Bette — From ‘Beaches’ to desert


betteBy Susan Wood

LAS VEGAS — She still has it.

Most women can only hope to have their act together in their 60s like the graceful, energetic Divine Miss M.

“Las Vegas, you look divine,” Bette Midler belts out to another near sold-out show on a hot Vegas night. She could have been looking in a mirror.

Her voice is almost as rich as it was in her prime. Her enthusiasm has not diminished from the first time I saw her in 1990 in San Diego — in a much smaller venue.

The superstar singer and actress with four Grammy’s and an Academy Award nomination is at it again at Caesars Palace’s Colosseum in “The Showgirl Must Go On”. She will have put on 400 shows by the time her two-year contract expires in February.

This 4,300-seat mega showroom originally built for Canadian singer Celine Dion is a tribute to what a world-class stage ought to look like.

Midler’s show is part Vaudeville, part concert and a little bit of her trademark raunchy humor. For those who have followed Midler through they years, this show is vintage Midler and never disappoints — except for it only being 90 minutes.

It opens with a video of a tornado blowing through a mountain of Louis Vuitton luggage weighing about 2,200 pounds. She is a storm to be reckoned with.

“I’m exhausted. That’s what happens when you do your own singing,” Midler admits while sprawled on the floor.

“Thirty years ago, the audiences were on drugs. Now I’m on medication. Twitter, twatter. Everything’s going so fast Midler muses.

Midler has been at this song-dance-comedy routine for about four decades. She started her career in a New York bathhouse with pianist-singer Barry Manilow accompanying her. The two teamed up again years later for a collection of songs as a tribute to jazz singer Rosemary Clooney. Ironically, he was playing across the street at the Las Vegas Hilton.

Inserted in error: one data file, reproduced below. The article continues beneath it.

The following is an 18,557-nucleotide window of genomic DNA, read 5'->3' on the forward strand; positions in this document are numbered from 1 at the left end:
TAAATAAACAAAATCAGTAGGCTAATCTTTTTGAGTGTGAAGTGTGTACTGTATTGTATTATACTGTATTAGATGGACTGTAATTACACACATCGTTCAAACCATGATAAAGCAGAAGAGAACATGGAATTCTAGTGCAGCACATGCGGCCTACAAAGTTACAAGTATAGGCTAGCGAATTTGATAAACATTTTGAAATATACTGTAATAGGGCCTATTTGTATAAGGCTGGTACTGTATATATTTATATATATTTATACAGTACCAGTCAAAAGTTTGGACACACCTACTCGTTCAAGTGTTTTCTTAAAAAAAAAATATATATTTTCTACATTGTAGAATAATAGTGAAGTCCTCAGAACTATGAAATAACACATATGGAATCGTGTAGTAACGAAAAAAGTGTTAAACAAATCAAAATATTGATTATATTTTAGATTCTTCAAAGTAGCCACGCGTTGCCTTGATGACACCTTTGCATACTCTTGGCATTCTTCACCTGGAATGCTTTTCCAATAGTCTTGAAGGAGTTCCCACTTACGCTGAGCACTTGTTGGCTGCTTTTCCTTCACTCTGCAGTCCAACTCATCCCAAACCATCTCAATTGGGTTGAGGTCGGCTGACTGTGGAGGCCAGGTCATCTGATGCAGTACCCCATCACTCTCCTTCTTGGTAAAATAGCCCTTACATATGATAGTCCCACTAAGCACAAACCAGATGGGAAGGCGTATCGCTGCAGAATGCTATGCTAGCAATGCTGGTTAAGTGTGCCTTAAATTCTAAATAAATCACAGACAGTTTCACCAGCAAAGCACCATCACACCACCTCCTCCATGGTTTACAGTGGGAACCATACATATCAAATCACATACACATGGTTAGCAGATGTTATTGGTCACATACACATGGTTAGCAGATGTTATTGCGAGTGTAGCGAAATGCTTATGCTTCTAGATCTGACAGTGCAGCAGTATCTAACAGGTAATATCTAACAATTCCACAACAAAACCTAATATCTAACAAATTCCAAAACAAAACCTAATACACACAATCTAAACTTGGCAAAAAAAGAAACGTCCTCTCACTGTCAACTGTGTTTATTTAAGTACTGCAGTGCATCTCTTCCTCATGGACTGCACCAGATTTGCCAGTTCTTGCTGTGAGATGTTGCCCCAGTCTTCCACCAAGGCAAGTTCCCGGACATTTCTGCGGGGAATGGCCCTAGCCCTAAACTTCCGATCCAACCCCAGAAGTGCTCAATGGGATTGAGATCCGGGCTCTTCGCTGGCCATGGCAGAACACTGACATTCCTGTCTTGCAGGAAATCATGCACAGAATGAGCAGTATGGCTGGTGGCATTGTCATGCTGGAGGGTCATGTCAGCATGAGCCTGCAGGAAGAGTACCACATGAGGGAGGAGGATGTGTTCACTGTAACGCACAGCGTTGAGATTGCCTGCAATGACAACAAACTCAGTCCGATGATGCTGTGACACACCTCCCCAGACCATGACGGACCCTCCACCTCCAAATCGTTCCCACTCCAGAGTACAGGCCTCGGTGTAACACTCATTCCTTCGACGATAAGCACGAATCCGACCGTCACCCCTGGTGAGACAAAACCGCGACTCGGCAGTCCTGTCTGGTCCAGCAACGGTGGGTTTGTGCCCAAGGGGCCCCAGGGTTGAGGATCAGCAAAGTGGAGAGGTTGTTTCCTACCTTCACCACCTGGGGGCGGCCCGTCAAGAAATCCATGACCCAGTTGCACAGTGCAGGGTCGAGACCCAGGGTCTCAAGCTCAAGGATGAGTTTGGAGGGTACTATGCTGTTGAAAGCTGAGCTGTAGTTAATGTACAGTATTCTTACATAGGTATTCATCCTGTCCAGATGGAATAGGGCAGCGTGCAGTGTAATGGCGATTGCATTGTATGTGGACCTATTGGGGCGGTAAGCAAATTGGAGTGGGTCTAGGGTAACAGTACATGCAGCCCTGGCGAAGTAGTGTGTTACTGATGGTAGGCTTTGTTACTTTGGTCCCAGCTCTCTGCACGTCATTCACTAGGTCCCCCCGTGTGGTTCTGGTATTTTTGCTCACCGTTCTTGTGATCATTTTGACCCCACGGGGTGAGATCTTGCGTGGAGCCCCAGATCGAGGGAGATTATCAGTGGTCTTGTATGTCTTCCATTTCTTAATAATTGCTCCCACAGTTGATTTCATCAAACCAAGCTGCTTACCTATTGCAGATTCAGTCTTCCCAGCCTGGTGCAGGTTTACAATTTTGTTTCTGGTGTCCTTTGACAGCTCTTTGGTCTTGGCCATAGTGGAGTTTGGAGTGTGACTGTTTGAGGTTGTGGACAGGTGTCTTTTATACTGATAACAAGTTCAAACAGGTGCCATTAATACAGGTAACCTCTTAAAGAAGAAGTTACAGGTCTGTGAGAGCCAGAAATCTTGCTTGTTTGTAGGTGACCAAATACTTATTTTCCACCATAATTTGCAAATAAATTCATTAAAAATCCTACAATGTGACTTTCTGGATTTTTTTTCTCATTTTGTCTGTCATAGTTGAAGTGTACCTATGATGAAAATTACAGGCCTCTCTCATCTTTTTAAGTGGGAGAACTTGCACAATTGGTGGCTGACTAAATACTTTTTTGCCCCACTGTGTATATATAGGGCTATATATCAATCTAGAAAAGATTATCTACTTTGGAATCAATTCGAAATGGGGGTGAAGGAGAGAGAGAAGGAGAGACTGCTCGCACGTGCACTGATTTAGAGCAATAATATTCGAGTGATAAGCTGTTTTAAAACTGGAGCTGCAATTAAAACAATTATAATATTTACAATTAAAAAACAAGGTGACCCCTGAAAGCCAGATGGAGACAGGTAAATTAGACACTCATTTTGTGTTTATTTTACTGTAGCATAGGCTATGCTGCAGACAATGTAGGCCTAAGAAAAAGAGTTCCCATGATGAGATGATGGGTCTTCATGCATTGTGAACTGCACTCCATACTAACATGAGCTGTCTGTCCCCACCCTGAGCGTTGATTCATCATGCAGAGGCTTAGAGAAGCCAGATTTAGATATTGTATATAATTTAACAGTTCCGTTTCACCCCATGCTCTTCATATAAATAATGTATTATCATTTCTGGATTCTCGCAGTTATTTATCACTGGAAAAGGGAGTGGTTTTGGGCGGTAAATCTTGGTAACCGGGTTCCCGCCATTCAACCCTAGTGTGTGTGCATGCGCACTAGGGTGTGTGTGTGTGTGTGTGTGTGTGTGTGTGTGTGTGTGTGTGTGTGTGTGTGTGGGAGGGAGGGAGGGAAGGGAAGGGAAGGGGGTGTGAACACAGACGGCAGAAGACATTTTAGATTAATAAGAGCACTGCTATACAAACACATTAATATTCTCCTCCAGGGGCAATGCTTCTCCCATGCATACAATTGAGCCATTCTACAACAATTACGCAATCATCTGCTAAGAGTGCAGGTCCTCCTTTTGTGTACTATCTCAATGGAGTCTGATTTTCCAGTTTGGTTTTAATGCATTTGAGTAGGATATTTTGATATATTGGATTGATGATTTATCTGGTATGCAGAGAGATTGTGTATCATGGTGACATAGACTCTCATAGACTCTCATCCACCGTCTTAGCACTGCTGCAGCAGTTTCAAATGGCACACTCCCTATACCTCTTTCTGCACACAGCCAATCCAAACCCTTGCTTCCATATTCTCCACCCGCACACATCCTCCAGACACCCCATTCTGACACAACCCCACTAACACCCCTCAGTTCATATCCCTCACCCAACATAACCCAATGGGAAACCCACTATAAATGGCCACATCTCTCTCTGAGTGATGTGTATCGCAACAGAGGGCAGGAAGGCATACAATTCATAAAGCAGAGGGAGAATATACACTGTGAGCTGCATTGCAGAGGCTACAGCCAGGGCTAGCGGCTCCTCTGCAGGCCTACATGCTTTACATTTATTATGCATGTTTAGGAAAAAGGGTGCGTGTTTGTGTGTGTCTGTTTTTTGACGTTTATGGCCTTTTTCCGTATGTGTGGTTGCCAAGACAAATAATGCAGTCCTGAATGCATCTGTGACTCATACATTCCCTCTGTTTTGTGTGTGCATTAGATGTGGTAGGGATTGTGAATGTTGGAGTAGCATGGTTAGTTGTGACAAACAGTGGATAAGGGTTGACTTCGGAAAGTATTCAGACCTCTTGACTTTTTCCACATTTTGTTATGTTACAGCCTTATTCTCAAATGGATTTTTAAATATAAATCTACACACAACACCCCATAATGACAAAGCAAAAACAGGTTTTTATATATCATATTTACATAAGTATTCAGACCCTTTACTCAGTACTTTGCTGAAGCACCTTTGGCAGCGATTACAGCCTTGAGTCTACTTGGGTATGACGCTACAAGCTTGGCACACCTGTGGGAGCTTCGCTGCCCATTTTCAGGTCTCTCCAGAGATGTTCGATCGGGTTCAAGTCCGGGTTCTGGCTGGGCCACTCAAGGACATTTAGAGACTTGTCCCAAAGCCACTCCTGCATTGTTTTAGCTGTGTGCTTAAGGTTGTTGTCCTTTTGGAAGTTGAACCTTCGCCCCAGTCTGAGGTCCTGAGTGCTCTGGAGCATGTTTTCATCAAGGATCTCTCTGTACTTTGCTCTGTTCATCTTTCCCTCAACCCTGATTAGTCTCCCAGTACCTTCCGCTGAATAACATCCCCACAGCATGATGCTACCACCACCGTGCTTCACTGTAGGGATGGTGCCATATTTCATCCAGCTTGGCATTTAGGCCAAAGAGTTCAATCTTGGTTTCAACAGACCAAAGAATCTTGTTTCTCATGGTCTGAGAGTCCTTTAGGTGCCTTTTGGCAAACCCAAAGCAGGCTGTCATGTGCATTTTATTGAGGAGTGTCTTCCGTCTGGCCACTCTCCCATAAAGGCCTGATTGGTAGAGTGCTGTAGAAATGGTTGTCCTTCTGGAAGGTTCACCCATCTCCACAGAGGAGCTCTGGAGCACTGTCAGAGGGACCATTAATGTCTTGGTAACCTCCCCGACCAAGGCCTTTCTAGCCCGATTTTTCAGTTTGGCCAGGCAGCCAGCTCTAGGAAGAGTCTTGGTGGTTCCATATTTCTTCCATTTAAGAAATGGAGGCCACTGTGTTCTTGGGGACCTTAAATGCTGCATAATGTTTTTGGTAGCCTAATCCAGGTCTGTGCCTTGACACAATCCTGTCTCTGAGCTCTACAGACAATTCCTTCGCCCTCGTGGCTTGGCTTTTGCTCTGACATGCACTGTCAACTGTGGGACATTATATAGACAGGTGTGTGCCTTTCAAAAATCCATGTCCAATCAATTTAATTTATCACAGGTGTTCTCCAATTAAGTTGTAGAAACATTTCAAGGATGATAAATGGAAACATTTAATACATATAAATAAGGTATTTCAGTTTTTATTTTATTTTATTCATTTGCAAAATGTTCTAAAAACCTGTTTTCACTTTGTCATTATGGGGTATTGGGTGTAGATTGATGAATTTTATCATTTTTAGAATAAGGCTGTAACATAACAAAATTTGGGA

Midler has never forgotten her roots, asking the audience where the gays are. They weren’t shy about letting her know they were in the house.

The Hawaii native illustrated her upbringing by pulling out a ukulele during one of her encore performances to sing her trademark number “Friends.”

Devoted fans could recite more than one signature song from Midler, who blanketed the 1980s and ’90s with hits from her depiction of Janis Joplin in “The Rose” to “Wing Beneath My Wings,” a song about friendship from the tear-jerker film “Beaches” with Barbara Hershey.

But the true sense of Midler’s distinguishable traits comes out in her onstage characters that have survived an industry prone to an insatiable desire for stars to reinvent themselves. Sophie Tucker, the infamous star of her middle-aged trailer trash jokes, lives beyond campy backyard parties to take center stage at Caesars Palace.

Not many performers would have the cajones to roll out in a wheelchair or come in on a crane hook dressed like the mermaid Delores Delago.

Midler may be aging, but she’s still hip and trendy, making occasional references to current events. Amid 132 costume changes (with Midler in six of them), she compares the demise of Fannie Mae to the temptations of the Las Vegas Strip.

Only as Midler could deliver, it was a no-holds-barred evening filled with the “Caesar salad” showgirls, for whom Midler can’t resist remarking on their 100 percent natural breasts. In full mermaid fins, the showgirls join Midler in a New York Rockettes-style leg extension.

Midler is able to transcend the times, her characters and the surroundings.

Her philanthropic work extends from a garden in New York to South Lake Tahoe, where she and Bill Harrah financed the first alternative birthing room at Barton Memorial Hospital in the early 1980s. Within the first few years, hospital admissions surpassed 4,000 with 500 babies born annually.

How fitting the showgirl returns to a Harrah’s property.

Other things to know:

“The Showgirl Must Go On” plays until February 2010 at the Colosseum at Caesars Palace, Las Vegas. Midler et al are scheduled Oct. 14-Nov. 15 and Dec. 30-Jan. 31. Cher and Elton John fill most breaks.

Tickets range from $117-$272.

Caesars Palace’s Garden of the Gods pools and gardens were remodeled in late summer. The 5-acre project now features a swim-up blackjack table, 18-foot waterfall and added cabanas.

The recently renovated 540-room Forum Tower has already hosted dignitaries and became the inspiration for the 2009 movie “The Hangover,” which was set in Las Vegas.


Susan Wood is a freelance writer based in South Lake Tahoe. She may be reached at


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